Ownership of mineral rights : A case study of Manipur
Kachui Timothy Zimik, IRS
In order to understand the ownership of mineral rights and the mining operations in India, we need to study the relevant provisions of the Constitution of India and the mining laws. They are briefly discussed as under :
Ownership of mining rights in India
Serial No. 53 of the Union List (List 1) of the Constitution of India states that "Regulation and development of oilfields and mineral oil resources, petroleum and petroleum products; other liquids and substances declared by the Parliament by law to be dangerously inflammable". Serial No. 54 of the Union List states that "Regulation of mines and mineral development to the extent to which such regulation and development under the control of the Union is declared by Parliament by law to be expedient in the public interest".
In Serial No. 23 of the State List, it is stated that "Regulation of mines and mineral development subject to the provisions of List 1 with respect to regulation and development under the control of the Union".
Numerous mining laws have been enacted by the Parliament to regulate the mining operations in India. As per Section 15 of Mines & Minerals (Development & Regulation) Act, 1957 (MMDRA), the State Governments have been given the power to make rules in respect of minor minerals such as building stones, gravel, ordinary clay/sand, etc.
It is generally assumed that the sub-soil minerals belong to the State. We now know that this is not correct in all cases.
In the landmark verdict in July, 2013, the Supreme Court of India in the case of Thressiamma Jacob & Others vs. Geologist, Department of Mining Geology & Others (Civil Appeal No. 4549 of 2000) has held that ownership over · 'minerals that lie beneath the soil does not necessarily lie with the state.
A three member bench concluded: "there is nothing in the law which declares that all mineral wealth sub-soil rights vest in the state; on the other hand, the ownership of sub-soil/mineral wealth should normally follow the ownership of the land, unless the owner of the land is deprived of the same by some valid process." This Supreme Court means that the ownership of mineral rights vests with the landowners.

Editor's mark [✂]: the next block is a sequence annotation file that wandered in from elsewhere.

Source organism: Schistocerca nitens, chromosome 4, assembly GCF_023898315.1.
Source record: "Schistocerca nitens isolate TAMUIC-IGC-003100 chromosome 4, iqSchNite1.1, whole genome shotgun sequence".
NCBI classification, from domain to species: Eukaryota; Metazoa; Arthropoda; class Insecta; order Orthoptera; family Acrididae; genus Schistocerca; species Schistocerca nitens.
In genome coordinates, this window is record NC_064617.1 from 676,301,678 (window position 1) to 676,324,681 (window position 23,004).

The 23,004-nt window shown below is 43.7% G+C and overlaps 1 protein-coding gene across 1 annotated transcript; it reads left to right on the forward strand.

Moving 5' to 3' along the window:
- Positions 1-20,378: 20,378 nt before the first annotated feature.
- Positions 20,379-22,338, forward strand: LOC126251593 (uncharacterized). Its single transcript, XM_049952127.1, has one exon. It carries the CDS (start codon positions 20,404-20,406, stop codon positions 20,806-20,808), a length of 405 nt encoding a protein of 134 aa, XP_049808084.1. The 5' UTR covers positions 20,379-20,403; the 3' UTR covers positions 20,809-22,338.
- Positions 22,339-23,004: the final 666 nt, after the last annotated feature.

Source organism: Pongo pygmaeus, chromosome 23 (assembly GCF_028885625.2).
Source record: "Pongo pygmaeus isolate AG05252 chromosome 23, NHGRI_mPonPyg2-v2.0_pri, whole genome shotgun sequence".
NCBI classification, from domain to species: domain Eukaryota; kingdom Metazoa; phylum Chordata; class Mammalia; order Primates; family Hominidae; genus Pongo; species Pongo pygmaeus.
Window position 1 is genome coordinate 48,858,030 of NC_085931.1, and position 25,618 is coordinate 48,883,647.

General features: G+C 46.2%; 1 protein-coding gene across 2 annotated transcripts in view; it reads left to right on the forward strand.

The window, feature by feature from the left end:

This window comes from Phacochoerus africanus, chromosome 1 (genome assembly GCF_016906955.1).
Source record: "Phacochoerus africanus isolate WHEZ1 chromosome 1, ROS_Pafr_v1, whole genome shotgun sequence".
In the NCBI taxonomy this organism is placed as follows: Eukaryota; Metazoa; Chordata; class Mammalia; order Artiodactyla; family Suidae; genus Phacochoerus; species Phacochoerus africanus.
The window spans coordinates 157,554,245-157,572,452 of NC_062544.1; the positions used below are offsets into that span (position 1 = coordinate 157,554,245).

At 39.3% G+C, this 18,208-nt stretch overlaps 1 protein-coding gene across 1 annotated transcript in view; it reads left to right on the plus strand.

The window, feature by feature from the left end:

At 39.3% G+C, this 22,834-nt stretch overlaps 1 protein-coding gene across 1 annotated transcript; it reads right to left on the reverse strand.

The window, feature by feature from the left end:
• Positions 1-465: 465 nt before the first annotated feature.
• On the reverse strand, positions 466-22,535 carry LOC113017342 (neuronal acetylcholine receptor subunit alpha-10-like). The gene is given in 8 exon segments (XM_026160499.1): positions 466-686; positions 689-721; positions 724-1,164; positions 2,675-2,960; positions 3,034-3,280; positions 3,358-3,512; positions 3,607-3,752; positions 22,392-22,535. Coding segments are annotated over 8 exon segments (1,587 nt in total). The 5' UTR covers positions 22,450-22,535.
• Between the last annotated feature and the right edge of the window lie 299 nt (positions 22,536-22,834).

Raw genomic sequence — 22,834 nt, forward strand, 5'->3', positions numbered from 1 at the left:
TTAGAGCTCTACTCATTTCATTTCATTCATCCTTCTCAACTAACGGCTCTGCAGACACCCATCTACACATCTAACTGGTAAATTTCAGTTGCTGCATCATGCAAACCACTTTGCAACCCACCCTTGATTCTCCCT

In another recent landmark judgement dated 3rd July, 2019, the Supreme Court in the case of State of Meghalaya vs. Others (Civil Appeal No. 10720 of 2018) has held that- "From the foregoing discussions we arrived at following conclusions: .... 4) According to the land tenure system as applicable in the Hills
• Districts of State of Meghalaya, the most of the lands are either privately or community owned in which State does not claim any right.
The private owners of the land as well as community owners have both the surface right as well as sub-soil rights.
6) There is nothing in Section 4(1) of 1957 Act to indicate that restriction contained in Section 4(1) does not apply with regard to privately owned/community owned land in Hill Districts of Meghalaya.
Further, word 'any area' under Section 4(1) also has significance which does not have any exception. Further phrase "except under and in accordance with terms and condition with a mining lease granted under the Act" are also significant which make the intent and purpose of prohibition clear and loud.
10) In Hill District of State of Meghalaya for carrying coal mining operations in privately owned/community owned land it is not the State Government which shall grant the mining lease under Chapter V of Rules, 1960, but it is the private owner/community owner of the land, who is also the owner of the mineral, who shall grant lease for mining of coal as per provisions of Chapter V of Rules, 1960 after obtaining previous approval of the Central Government through the State Government."
In this ·Order, the Supreme Court has held that there is nothing in Section 4(1) of MMDRA to indicate that restriction contained in Section 4(1} does not apply with regard to privately owned/community owned land.
(To be continued)